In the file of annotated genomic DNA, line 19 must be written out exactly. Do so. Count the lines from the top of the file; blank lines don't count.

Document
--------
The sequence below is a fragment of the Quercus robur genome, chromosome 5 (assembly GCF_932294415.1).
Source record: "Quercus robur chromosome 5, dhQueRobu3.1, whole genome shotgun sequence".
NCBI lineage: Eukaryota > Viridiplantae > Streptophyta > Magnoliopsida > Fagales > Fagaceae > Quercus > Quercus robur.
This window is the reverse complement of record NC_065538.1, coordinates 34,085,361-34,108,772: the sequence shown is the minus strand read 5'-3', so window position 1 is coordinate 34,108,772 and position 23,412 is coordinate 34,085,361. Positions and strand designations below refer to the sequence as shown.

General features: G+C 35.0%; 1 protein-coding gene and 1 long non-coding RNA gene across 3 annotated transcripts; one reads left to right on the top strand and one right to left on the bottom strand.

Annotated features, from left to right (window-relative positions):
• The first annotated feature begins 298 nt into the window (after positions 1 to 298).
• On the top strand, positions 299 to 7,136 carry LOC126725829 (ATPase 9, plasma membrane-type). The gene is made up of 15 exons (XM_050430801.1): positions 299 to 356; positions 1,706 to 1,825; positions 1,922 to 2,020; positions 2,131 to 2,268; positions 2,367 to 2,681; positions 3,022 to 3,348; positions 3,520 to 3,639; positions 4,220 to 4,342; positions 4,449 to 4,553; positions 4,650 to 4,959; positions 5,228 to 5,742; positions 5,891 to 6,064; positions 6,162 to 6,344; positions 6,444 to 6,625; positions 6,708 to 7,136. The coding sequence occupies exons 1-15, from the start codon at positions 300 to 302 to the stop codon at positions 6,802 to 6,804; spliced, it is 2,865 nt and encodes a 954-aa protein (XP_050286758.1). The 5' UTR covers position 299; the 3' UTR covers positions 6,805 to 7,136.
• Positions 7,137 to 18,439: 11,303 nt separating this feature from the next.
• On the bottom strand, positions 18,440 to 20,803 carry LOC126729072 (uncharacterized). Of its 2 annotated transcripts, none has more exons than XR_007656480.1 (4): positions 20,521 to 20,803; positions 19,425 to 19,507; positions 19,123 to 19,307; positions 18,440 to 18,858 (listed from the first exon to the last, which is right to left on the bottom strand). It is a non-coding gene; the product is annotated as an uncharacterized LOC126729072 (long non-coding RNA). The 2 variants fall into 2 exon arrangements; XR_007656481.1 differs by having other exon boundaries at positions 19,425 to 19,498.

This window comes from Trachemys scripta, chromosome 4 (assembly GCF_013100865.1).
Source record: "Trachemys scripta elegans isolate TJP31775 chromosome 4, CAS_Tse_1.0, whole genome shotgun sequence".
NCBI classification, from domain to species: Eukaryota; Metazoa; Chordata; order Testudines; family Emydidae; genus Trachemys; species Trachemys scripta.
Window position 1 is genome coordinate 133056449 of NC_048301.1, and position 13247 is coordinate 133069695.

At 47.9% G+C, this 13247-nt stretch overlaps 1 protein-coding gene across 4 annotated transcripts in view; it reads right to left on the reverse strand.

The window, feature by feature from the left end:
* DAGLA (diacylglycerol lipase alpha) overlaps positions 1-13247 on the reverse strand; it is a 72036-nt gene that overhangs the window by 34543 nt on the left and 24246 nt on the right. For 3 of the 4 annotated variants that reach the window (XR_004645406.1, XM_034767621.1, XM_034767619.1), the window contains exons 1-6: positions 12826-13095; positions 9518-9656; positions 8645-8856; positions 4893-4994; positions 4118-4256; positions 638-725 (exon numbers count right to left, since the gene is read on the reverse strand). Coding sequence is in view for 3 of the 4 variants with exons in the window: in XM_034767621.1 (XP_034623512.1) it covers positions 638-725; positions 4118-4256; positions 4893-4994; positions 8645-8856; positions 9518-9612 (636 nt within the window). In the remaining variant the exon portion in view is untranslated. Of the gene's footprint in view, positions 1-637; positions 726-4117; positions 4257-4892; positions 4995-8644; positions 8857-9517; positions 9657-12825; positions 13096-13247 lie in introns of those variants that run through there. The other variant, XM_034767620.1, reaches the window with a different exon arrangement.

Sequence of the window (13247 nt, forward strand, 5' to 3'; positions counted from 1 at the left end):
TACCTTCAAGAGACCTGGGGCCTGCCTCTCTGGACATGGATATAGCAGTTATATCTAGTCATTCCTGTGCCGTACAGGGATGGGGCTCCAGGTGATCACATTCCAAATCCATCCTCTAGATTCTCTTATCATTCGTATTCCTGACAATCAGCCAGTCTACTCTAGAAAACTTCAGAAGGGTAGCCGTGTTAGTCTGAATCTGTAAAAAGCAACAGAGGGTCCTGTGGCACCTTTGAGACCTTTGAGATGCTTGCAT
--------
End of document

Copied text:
TACCTTCAAGAGACCTGGGGCCTGCCTCTCTGGACATGGATATAGCAGTTATATCTAGTCATTCCTGTGCCGTACAGGGATGGGGCTCCAGGTGATCACATTCCAAATCCATCCTCTAGATTCTCTTATCATTCGTATTCCTGACAATCAGCCAGTCTACTCTAGAAAACTTCAGAAGGGTAGCCGTGTTAGTCTGAATCTGTAAAAAGCAACAGAGGGTCCTGTGGCACCTTTGAGACCTTTGAGATGCTTGCAT